Staying alert when buying banners: Google's advertising service misused for distributing malware


The recent case of malware distribution via Google AdSense advertising banners is an arresting example of how quickly a huge number of websites across the world can become embroiled in cyber attacks. A supplier of the advertising network has apparently been compromised. The attackers deployed the Nuclear exploit kit with the aim of infecting millions of users with malware. Since mid-March, Nuclear has been using an exploit for a fairly new security hole in Adobe Flash Player that has evidently not yet been closed on many computers. The innovative G DATA Exploit Protection has been preventing attacks since the outset.


Attacks of this sort are known technically as "malvertising" – a combination of "malware" and "advertising". The distribution of advertising on the Internet is becoming an ever larger and more lucrative business. Almost every modern website carries advertising banners, and the more popular a site is, the more money can be made from such displays. Hence it is also worthwhile for cyber attackers to abuse this legitimate function for their own purposes. Consequently, slipping malware onto an advertising giant such as Google Ads is a major coup for the attackers. According to Google's own information, two million publishers of every size rely on AdSense! Publishers in this case are website operators that provide web space on their site for the service.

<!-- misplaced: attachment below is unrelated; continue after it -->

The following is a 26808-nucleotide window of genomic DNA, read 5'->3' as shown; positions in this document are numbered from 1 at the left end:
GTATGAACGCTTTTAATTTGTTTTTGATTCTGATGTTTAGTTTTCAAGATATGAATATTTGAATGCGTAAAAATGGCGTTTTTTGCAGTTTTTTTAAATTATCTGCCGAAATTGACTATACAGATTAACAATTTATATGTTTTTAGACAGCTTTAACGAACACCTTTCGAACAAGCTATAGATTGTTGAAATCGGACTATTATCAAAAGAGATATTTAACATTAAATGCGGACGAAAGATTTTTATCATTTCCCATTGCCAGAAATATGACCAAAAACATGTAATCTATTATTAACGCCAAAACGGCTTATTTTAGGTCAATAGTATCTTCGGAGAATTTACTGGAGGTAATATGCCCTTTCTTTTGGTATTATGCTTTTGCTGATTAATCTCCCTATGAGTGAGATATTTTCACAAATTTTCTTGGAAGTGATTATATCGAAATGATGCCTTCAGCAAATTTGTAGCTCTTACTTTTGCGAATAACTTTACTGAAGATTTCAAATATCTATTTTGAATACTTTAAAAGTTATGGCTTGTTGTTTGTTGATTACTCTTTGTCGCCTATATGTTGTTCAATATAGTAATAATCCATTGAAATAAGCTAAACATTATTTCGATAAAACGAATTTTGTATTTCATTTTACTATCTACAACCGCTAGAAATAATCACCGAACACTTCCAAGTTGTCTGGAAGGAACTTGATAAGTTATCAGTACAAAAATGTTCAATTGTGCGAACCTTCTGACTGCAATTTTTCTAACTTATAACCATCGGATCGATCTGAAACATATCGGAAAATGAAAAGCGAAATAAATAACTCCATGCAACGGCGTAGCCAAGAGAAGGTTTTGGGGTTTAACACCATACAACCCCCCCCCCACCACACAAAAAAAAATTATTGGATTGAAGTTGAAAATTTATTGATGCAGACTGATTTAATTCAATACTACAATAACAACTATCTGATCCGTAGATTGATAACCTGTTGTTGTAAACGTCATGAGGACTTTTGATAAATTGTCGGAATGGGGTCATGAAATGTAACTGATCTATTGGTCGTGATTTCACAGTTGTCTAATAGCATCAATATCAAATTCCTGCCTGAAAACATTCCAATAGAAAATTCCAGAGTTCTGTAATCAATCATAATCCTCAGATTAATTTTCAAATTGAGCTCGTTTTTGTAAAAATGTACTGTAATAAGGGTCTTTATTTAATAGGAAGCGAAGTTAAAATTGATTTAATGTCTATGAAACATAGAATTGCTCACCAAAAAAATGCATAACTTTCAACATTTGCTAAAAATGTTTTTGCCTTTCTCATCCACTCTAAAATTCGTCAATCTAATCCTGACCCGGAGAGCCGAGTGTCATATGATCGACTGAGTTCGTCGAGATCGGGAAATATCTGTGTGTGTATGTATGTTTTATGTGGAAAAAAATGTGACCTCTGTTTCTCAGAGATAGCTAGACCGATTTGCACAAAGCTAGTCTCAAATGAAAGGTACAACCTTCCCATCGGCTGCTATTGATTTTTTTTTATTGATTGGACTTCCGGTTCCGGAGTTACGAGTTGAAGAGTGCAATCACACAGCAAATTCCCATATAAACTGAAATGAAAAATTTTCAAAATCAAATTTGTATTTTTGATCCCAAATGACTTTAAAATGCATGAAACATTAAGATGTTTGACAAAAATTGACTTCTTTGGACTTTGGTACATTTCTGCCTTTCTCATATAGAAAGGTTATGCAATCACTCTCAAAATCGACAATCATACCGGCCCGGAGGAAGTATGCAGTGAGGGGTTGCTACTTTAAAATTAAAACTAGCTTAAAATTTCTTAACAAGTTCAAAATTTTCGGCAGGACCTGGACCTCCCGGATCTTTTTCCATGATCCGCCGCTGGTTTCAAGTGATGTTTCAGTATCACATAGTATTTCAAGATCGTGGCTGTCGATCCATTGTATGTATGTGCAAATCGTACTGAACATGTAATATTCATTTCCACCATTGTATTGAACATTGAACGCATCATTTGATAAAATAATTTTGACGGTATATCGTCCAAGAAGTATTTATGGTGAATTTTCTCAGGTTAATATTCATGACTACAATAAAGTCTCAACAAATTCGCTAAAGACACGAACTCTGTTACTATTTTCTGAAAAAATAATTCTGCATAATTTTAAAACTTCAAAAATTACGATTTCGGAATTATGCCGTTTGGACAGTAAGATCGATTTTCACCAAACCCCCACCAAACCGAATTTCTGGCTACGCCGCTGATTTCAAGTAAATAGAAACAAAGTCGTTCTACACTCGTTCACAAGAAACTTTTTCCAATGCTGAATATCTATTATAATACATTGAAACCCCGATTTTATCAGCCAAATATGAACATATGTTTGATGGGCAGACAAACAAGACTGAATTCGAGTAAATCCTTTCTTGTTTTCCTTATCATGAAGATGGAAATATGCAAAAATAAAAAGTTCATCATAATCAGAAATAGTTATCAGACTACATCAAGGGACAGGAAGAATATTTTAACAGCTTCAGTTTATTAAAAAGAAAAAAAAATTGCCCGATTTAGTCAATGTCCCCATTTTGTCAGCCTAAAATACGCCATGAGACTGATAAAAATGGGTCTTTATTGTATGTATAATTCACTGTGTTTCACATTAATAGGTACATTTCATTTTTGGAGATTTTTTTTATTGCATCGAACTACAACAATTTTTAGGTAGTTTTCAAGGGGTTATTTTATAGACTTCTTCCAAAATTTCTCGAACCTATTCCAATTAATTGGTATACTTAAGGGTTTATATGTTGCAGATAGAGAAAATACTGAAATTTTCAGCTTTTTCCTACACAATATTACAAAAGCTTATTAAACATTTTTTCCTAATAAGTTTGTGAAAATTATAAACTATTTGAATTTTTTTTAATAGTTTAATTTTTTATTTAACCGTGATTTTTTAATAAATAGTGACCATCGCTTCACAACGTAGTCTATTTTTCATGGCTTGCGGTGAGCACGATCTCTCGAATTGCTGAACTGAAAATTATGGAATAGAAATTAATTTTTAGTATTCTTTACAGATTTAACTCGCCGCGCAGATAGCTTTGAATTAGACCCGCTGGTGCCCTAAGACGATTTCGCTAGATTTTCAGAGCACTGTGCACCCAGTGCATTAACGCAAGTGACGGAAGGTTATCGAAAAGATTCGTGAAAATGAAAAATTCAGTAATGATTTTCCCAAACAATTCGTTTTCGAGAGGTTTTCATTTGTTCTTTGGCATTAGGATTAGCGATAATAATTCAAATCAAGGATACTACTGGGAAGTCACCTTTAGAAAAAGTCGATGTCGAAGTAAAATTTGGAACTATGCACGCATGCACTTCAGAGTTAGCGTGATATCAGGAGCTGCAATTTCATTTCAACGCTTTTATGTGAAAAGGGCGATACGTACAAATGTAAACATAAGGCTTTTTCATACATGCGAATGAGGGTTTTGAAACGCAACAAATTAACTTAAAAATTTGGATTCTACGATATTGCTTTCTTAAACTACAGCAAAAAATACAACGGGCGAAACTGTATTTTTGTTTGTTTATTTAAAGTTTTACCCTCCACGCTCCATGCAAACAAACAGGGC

Website operators have the option of choosing among a wide range of advertising providers to earn money from the content shown. Time and time again there are reports that servers have been hacked by attackers and malware delivered instead of just advertising. This means keeping your wits about you when checking for banners to buy. 

Google AdSense is without doubt one of the largest advertising networks and has a corresponding reputation, so a great number of website operators trust the service. Some 12% of the 100,000 most popular websites use Google AdSense as an advertising medium for appropriate displays. However, the strike zone for attackers is correspondingly large if they manage to infiltrate such a service. 

What is an exploit kit?